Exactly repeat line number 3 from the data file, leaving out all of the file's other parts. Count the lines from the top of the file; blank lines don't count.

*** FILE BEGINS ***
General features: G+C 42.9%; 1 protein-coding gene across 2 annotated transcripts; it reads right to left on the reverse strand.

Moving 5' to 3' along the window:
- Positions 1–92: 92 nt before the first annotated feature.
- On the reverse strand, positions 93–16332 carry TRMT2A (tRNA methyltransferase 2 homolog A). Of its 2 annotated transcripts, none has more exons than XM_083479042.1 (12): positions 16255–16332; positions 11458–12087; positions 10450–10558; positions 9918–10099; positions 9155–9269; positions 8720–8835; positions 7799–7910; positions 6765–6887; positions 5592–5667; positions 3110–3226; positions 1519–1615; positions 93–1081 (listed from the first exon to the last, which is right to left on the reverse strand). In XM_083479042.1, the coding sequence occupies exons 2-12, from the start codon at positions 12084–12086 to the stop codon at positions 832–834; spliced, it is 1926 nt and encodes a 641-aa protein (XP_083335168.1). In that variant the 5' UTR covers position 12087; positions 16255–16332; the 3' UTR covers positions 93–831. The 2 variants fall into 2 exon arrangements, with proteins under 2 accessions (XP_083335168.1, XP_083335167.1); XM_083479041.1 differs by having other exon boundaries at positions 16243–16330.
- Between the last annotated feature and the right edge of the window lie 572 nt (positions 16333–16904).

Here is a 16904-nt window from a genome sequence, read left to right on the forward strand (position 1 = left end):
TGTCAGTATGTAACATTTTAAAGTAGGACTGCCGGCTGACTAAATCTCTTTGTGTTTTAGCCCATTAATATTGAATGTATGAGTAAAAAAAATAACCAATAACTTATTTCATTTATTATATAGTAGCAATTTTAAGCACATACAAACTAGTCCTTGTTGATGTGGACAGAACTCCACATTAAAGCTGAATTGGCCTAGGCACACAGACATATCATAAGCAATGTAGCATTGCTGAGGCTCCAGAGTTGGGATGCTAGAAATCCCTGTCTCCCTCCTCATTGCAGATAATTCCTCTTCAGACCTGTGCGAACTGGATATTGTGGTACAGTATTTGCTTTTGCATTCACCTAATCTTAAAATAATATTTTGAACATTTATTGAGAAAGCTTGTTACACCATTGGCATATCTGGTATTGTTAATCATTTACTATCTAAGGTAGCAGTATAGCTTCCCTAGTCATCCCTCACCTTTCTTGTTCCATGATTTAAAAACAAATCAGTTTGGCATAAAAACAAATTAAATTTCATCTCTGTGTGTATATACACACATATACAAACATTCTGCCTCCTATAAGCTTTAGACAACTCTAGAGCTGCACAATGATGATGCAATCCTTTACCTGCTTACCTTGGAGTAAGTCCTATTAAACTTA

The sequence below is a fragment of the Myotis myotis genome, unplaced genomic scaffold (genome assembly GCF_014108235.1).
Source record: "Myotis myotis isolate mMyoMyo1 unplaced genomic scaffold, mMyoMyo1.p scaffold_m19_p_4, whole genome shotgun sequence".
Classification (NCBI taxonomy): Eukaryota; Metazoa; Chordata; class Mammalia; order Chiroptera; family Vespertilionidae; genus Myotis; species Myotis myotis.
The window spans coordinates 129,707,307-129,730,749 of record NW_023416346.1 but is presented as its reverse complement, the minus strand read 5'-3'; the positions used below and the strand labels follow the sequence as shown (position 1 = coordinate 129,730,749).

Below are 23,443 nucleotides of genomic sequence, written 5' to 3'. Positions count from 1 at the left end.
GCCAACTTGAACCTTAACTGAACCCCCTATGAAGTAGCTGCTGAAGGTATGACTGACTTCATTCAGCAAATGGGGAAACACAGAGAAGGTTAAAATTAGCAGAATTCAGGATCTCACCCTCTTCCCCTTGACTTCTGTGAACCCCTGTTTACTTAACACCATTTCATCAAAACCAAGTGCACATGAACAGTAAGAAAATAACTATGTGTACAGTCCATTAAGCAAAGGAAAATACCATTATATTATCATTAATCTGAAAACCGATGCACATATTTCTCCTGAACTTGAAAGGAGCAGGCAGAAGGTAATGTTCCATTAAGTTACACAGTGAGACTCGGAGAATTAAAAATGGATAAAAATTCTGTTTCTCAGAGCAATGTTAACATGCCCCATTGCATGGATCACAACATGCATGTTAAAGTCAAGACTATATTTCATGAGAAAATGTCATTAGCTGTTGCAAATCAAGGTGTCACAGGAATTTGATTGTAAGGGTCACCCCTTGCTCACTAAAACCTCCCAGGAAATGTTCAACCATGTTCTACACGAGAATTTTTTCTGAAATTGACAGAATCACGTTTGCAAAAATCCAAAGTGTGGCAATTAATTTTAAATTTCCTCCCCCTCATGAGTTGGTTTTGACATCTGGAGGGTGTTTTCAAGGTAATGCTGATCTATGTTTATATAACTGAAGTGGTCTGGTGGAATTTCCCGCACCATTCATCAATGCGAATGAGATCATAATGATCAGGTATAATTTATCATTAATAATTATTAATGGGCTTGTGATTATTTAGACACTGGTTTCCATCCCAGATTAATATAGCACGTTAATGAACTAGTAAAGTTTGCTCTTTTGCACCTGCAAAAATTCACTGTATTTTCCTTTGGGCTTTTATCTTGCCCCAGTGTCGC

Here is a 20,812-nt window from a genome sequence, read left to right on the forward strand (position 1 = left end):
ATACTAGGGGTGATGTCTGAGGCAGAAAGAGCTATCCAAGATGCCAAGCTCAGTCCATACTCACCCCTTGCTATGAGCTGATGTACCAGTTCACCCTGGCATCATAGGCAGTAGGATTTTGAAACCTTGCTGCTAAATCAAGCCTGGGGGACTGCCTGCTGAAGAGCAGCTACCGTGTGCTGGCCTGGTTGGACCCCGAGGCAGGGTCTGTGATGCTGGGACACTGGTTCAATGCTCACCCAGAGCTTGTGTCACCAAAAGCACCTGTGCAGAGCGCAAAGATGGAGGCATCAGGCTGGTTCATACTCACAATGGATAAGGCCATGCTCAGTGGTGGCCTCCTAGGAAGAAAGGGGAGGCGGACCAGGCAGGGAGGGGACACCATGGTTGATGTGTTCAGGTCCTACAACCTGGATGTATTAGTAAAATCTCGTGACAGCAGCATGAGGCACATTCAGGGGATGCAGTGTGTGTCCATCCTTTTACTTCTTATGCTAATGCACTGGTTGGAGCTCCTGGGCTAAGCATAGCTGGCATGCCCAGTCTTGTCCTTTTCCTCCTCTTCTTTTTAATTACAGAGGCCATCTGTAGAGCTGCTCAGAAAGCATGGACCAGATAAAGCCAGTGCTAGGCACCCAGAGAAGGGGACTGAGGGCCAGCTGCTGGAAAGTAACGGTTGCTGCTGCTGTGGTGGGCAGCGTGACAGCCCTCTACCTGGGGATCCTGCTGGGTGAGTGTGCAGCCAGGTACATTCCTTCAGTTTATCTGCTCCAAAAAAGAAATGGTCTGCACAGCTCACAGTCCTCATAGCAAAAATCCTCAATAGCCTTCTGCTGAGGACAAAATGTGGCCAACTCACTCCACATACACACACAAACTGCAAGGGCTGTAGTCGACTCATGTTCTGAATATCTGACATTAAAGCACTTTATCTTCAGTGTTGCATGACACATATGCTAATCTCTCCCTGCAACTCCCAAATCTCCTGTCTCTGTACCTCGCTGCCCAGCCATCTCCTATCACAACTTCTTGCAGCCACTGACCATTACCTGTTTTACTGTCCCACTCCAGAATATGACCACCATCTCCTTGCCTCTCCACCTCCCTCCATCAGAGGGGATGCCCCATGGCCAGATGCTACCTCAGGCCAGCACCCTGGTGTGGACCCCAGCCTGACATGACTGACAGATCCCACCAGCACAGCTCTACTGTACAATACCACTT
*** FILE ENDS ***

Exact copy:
- Positions 1–92: 92 nt before the first annotated feature.